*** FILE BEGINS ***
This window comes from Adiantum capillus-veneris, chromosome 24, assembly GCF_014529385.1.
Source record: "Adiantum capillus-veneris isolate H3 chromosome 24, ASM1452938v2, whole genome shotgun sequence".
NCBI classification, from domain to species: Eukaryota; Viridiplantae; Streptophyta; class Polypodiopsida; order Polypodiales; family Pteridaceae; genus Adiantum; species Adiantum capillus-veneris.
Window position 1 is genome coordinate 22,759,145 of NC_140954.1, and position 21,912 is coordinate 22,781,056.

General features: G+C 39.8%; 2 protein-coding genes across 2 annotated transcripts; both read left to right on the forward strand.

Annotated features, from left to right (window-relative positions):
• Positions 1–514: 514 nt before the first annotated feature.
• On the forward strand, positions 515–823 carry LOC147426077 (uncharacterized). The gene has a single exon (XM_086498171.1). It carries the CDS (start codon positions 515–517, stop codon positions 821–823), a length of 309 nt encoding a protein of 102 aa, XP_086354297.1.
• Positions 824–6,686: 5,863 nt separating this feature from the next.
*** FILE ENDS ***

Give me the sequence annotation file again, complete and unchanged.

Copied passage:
This window comes from Adiantum capillus-veneris, chromosome 24, assembly GCF_014529385.1.
Source record: "Adiantum capillus-veneris isolate H3 chromosome 24, ASM1452938v2, whole genome shotgun sequence".
NCBI classification, from domain to species: Eukaryota; Viridiplantae; Streptophyta; class Polypodiopsida; order Polypodiales; family Pteridaceae; genus Adiantum; species Adiantum capillus-veneris.
Window position 1 is genome coordinate 22,759,145 of NC_140954.1, and position 21,912 is coordinate 22,781,056.

General features: G+C 39.8%; 2 protein-coding genes across 2 annotated transcripts; both read left to right on the forward strand.

Annotated features, from left to right (window-relative positions):
• Positions 1–514: 514 nt before the first annotated feature.
• On the forward strand, positions 515–823 carry LOC147426077 (uncharacterized). The gene has a single exon (XM_086498171.1). It carries the CDS (start codon positions 515–517, stop codon positions 821–823), a length of 309 nt encoding a protein of 102 aa, XP_086354297.1.
• Positions 824–6,686: 5,863 nt separating this feature from the next.